Climate Change: Separating the Wheat from the Chaff

This article compares the future trajectory of carbon emissions of the Annex I countries under the Kyoto Protocol with the emission reduction targets being discussed in the US and the European Union. If the Annex I countries follow these trajectories, they would meet the Kyoto Protocol commitment in terms of the stock of emissions since 2008, only in 2021 or 2024. The financial support from these countries for the developing world is a tiny fraction of what is needed. The Annex I countries need to adopt a much more aggressive target for emission reduction by 2020 and offer much stronger support for mitigation and adaptation if they are serious about climate protection.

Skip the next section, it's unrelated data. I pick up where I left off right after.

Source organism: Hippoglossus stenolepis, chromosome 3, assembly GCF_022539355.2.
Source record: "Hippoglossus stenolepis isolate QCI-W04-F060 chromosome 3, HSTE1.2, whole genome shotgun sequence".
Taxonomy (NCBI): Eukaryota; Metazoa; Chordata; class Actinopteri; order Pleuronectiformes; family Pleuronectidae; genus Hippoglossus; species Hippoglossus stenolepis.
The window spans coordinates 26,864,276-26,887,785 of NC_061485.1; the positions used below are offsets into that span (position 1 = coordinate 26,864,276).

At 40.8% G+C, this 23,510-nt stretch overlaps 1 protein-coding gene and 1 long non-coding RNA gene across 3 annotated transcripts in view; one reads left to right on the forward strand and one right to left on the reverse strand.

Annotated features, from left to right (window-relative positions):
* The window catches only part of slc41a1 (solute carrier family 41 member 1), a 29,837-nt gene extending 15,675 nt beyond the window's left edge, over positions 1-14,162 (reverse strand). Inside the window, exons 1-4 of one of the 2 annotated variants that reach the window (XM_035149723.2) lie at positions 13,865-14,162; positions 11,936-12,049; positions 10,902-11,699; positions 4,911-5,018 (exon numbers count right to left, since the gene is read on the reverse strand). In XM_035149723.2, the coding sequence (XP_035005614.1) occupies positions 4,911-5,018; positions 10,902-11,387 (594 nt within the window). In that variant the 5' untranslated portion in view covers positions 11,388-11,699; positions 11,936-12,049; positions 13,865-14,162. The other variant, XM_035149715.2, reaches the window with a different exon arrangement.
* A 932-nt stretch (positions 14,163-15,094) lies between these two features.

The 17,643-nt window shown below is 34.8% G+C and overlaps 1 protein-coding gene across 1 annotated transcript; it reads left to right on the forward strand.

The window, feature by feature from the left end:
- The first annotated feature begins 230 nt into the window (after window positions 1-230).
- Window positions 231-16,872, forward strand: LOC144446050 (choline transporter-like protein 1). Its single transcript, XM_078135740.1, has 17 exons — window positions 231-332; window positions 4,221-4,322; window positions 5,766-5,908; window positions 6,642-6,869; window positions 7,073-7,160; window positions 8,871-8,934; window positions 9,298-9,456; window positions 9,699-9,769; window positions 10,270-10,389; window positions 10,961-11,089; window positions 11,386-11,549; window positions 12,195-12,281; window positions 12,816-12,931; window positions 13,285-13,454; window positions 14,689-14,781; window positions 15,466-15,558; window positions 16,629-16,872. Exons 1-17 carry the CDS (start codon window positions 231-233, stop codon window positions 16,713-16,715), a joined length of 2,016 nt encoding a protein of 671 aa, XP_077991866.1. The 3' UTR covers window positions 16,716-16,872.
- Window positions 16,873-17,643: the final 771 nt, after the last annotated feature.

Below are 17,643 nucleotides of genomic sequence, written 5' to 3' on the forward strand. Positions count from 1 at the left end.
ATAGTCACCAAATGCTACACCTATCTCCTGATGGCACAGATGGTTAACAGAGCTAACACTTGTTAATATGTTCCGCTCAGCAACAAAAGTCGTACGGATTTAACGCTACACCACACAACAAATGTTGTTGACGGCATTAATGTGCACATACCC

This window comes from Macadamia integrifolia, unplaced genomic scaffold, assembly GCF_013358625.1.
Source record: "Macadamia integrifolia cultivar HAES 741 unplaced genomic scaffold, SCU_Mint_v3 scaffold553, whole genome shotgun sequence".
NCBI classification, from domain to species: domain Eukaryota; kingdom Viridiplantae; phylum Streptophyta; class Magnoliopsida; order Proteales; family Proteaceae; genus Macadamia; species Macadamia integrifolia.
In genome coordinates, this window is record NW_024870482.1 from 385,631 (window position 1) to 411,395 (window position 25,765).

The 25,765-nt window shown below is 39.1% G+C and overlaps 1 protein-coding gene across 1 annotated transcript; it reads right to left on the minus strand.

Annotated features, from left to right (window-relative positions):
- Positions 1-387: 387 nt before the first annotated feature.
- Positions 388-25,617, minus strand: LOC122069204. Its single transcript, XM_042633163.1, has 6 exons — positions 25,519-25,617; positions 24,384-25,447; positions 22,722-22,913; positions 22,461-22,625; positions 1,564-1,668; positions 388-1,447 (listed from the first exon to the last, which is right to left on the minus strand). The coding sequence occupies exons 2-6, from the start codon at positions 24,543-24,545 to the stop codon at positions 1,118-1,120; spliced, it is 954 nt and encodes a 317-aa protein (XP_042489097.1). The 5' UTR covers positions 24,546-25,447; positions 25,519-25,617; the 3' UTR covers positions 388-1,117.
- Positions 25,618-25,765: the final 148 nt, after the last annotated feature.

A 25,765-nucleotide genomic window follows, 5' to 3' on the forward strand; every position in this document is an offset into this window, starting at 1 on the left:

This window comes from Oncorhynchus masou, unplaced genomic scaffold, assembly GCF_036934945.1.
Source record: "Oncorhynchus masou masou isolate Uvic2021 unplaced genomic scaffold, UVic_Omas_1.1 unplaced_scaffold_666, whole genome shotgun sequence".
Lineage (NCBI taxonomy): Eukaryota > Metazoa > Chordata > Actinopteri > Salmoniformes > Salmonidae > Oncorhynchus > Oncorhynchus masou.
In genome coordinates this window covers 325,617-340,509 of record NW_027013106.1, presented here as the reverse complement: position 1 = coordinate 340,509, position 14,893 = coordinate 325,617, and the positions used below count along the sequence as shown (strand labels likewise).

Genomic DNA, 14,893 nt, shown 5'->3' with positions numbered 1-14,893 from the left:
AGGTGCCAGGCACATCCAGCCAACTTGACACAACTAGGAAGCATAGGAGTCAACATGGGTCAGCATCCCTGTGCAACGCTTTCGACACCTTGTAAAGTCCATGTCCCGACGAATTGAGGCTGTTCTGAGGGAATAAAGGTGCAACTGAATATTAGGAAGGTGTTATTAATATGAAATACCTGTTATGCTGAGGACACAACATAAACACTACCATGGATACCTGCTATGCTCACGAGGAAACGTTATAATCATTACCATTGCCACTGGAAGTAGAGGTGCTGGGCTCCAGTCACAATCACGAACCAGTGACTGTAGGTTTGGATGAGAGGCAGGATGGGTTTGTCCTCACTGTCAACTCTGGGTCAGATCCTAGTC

Unravelling Myths about Subsidies in Urban Transport

Is urban public transport subsidised more than its private counterpart? Through a case study of urban transport in Pune, this article demonstrates that car and two-wheeler users receive larger subsidies than bus users when all costs imposed by transport modes are considered.